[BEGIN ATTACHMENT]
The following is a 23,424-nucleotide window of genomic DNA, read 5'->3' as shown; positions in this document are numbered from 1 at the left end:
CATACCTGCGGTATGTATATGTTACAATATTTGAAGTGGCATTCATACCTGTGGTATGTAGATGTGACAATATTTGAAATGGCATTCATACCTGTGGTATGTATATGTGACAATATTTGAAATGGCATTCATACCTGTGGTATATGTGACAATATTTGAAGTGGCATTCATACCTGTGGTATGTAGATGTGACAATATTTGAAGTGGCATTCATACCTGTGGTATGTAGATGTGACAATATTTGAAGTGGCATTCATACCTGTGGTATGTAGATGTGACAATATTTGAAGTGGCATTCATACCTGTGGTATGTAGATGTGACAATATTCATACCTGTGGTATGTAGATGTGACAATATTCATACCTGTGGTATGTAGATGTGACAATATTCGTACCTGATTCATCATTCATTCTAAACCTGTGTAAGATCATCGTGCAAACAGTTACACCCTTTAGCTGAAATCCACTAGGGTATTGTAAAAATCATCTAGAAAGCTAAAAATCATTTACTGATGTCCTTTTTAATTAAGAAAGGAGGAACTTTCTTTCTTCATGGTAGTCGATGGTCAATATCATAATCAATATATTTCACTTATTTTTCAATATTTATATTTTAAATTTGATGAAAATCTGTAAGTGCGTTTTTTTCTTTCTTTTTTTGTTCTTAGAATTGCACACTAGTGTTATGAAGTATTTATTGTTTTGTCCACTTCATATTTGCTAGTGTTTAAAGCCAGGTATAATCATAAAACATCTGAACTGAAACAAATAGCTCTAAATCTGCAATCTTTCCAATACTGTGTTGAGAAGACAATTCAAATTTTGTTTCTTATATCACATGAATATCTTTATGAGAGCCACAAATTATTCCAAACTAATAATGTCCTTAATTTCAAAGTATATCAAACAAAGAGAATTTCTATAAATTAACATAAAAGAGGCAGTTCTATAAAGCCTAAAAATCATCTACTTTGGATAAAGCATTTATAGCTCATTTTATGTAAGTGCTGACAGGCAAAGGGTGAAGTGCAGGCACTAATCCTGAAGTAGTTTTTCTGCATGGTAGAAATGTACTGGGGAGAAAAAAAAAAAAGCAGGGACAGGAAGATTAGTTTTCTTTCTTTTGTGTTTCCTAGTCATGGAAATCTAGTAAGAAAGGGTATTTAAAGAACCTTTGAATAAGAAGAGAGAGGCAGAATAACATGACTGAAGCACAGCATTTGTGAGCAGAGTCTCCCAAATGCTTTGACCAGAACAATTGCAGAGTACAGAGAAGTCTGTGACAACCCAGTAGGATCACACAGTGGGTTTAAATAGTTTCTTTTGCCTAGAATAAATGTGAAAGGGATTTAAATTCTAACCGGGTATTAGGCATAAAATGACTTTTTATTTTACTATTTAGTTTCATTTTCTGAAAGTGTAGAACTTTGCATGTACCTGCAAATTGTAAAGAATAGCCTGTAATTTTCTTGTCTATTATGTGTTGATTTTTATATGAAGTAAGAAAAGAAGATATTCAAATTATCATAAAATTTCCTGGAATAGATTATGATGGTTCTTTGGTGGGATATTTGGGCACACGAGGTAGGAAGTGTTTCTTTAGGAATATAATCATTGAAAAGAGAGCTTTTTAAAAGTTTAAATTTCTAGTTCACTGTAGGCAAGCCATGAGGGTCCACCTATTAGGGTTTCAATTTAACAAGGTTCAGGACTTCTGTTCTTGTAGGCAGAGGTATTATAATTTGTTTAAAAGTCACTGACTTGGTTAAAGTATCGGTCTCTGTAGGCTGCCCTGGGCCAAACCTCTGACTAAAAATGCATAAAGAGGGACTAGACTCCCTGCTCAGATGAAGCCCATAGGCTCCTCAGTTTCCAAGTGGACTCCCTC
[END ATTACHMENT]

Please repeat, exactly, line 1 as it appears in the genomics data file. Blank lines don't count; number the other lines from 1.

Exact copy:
The following is a 23,424-nucleotide window of genomic DNA, read 5'->3' as shown; positions in this document are numbered from 1 at the left end: